Woman standing in wooded trail area
Danielle Vitali, a graduate student in McMaster’s Medical Science program, was part of a team of students who volunteered with the Research Shop – a new rapid research service – to provide the Hamilton Burlington Trails Council with a report that helped inform stakeholders and support the Council’s funding applications.

Research talent meets community need at McMaster's Research Shop

 

Alexandra Brodka, program manager at the Hamilton Burlington Trails Council, needed research to inform stakeholders and support the Council’s funding applications – research the Council couldn’t undertake on its own.

Faced with limited time and resources, she turned to McMaster’s Research Shop, a new “rapid response” research service that taps into the skills of McMaster graduate students to provide public, non-profit and community organizations with the research assistance they need.

“Many local not-for-profit groups are led by people who have day jobs,” says Brodka. “These organizations don’t have staff who can spend several hours a week researching and creating reports or proposals to support the vision and goals of the group.”

The Research Shop aims to fill that void.

Working with the Research Shop, public and community-based organizations can request a Rapid Research Review – a short, plain language report containing academic literature reviews, key interviews, and a survey of existing practices– completed within six to eight weeks.

Under the guidance of Alise deBie, PhD candidate and the Shop’s research coordinator, teams of graduate students complete the research and then write a report. The reports may be used to support program planning, donor drives, funding applications – whatever the organization has identified as a gap.

The process not only provides community groups with the information they need, it also gives McMaster students an opportunity to apply their research skills to real-world problems and to better understand the their community.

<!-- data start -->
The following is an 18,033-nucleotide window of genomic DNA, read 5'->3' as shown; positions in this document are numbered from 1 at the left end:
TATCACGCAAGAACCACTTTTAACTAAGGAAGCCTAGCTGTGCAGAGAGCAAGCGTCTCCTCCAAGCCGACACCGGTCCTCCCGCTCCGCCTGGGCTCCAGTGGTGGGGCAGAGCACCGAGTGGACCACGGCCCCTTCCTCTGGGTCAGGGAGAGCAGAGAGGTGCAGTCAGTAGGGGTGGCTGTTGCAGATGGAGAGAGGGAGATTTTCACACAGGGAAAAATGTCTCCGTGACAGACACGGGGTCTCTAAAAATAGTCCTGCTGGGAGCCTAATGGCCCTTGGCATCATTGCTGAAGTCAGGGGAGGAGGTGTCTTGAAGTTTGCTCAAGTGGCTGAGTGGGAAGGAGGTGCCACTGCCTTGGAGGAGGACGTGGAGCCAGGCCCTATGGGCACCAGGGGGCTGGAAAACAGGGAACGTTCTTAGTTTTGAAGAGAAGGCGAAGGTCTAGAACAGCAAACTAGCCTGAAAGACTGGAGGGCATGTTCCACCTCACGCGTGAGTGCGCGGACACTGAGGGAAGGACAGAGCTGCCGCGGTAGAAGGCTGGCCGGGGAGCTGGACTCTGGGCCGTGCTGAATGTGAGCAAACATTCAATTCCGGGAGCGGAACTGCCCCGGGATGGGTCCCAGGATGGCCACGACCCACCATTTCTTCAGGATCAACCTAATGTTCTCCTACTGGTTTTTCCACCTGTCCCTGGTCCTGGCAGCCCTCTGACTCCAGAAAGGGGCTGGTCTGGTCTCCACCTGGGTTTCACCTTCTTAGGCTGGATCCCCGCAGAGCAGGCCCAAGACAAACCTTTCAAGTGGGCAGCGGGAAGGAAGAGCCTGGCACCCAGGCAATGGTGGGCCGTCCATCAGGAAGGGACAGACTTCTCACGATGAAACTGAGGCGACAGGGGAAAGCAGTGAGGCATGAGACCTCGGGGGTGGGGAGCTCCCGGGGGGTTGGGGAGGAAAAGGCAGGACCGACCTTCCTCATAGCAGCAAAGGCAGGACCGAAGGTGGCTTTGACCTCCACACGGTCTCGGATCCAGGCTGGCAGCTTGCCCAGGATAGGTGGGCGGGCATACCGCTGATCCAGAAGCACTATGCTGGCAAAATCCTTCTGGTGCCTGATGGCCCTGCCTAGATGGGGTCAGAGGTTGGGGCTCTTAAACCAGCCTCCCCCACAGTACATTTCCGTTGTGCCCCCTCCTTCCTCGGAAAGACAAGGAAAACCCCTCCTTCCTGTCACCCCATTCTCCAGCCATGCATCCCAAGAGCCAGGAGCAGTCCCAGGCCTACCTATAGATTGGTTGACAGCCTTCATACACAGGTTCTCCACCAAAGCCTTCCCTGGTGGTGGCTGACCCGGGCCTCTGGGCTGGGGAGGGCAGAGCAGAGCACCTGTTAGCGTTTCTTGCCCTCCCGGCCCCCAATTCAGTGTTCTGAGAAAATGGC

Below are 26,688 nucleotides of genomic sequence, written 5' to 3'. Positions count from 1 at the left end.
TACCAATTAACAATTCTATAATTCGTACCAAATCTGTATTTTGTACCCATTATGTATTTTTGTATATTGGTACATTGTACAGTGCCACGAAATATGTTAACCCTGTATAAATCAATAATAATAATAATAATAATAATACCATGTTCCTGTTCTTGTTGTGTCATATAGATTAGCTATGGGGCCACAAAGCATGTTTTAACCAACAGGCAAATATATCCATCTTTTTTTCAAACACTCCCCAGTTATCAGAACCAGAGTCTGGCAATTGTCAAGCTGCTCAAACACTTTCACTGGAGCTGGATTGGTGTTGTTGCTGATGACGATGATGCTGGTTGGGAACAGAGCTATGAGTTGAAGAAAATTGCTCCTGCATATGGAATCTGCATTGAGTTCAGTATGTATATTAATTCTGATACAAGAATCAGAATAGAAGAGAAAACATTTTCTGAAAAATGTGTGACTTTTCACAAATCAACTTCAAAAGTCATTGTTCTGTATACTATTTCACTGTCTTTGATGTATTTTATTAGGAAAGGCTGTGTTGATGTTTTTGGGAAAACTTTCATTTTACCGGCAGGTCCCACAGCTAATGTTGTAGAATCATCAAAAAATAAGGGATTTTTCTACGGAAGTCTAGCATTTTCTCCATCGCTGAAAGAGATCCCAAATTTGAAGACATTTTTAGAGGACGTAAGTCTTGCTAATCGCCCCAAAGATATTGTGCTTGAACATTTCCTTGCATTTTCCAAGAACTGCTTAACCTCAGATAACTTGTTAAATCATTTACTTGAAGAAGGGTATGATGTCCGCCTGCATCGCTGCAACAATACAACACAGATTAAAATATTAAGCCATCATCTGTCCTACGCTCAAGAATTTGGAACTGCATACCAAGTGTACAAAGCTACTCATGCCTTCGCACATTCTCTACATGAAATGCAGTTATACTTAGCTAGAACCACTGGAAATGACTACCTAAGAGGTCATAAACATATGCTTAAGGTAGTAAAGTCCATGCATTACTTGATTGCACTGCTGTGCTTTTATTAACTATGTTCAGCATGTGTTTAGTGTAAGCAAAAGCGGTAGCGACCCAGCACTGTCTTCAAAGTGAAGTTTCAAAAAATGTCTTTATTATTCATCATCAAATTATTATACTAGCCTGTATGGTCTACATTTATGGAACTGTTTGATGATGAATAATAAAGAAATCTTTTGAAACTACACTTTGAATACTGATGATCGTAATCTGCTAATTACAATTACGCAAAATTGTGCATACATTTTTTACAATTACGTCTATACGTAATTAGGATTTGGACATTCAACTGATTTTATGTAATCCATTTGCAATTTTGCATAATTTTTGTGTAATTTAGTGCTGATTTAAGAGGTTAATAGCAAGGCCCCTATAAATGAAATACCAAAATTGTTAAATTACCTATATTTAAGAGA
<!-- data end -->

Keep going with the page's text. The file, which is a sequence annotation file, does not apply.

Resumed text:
“Working with local agencies allows students to see change in their communities and where their work is having an impact,” says Brodka. “They did a tremendous job for us.”

Valuable learning experience

Danielle Vitali, a graduate student in the McMaster’s Medical Science program, was part of the team of students that worked with the Hamilton Burlington Trails Council. She says the opportunity to work with community organizations, along with the training she received as a Research Shop volunteer, provided her with a valuable learning experience.

“Working with the Research Shop has absolutely impacted the way I view working with community organizations,” says Vitali. “Learning about social justice, reciprocity, transparency and other topics covered in the training, specifically with respect to Hamilton's local context, gave me the confidence to work with the community in a meaningful way to respond to their needs.

Ailsa Fullwood, research facilitator in the Faculty of Social Sciences, developed the Research Shop model and provides leadership and oversight as the Chair of the Shop’s advisory group. She says the Research Shop can help McMaster to build relationships with community partners and meet the demand for McMaster’s research expertise.

“It’s a way for McMaster to be highly responsive to community research needs while offering our graduate students an opportunity to apply their expertise to real-world situations," says Fullwood who adds that the Shop provides community partners with access to the University’s graduate community – a pool of skilled and well-trained talent.

“With some coordination and guidance for our student researchers, we believe we provide community partners with the research they’re looking for,” Fullwood says.